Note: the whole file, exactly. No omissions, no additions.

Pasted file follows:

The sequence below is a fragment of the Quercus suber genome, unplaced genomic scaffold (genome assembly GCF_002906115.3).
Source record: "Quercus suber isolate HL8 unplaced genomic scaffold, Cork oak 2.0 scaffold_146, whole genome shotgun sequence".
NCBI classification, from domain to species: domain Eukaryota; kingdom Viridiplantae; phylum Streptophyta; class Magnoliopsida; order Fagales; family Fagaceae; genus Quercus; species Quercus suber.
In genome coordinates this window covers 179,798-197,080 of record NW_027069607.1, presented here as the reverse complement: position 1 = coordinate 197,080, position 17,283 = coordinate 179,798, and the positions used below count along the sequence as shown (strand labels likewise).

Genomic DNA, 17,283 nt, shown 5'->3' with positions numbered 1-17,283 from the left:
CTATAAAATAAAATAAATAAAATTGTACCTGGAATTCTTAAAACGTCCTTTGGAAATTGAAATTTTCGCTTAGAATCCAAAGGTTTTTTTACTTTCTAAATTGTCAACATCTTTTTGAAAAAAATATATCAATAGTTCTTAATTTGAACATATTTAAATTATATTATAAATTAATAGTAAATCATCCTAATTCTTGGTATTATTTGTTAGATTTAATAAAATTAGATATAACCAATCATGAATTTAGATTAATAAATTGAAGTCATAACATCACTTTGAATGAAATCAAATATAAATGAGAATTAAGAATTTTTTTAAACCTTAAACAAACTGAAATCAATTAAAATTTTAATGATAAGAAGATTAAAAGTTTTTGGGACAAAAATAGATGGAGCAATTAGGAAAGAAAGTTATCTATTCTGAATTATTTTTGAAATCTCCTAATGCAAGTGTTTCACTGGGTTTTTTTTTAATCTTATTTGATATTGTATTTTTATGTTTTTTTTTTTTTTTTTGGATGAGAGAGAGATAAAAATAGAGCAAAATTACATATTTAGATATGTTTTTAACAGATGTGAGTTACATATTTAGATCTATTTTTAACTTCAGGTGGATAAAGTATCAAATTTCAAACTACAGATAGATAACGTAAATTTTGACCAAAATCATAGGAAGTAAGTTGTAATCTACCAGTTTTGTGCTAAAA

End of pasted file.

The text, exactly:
The sequence below is a fragment of the Quercus suber genome, unplaced genomic scaffold (genome assembly GCF_002906115.3).
Source record: "Quercus suber isolate HL8 unplaced genomic scaffold, Cork oak 2.0 scaffold_146, whole genome shotgun sequence".
NCBI classification, from domain to species: domain Eukaryota; kingdom Viridiplantae; phylum Streptophyta; class Magnoliopsida; order Fagales; family Fagaceae; genus Quercus; species Quercus suber.
In genome coordinates this window covers 179,798-197,080 of record NW_027069607.1, presented here as the reverse complement: position 1 = coordinate 197,080, position 17,283 = coordinate 179,798, and the positions used below count along the sequence as shown (strand labels likewise).

Genomic DNA, 17,283 nt, shown 5'->3' with positions numbered 1-17,283 from the left:
CTATAAAATAAAATAAATAAAATTGTACCTGGAATTCTTAAAACGTCCTTTGGAAATTGAAATTTTCGCTTAGAATCCAAAGGTTTTTTTACTTTCTAAATTGTCAACATCTTTTTGAAAAAAATATATCAATAGTTCTTAATTTGAACATATTTAAATTATATTATAAATTAATAGTAAATCATCCTAATTCTTGGTATTATTTGTTAGATTTAATAAAATTAGATATAACCAATCATGAATTTAGATTAATAAATTGAAGTCATAACATCACTTTGAATGAAATCAAATATAAATGAGAATTAAGAATTTTTTTAAACCTTAAACAAACTGAAATCAATTAAAATTTTAATGATAAGAAGATTAAAAGTTTTTGGGACAAAAATAGATGGAGCAATTAGGAAAGAAAGTTATCTATTCTGAATTATTTTTGAAATCTCCTAATGCAAGTGTTTCACTGGGTTTTTTTTTAATCTTATTTGATATTGTATTTTTATGTTTTTTTTTTTTTTTTTGGATGAGAGAGAGATAAAAATAGAGCAAAATTACATATTTAGATATGTTTTTAACAGATGTGAGTTACATATTTAGATCTATTTTTAACTTCAGGTGGATAAAGTATCAAATTTCAAACTACAGATAGATAACGTAAATTTTGACCAAAATCATAGGAAGTAAGTTGTAATCTACCAGTTTTGTGCTAAAA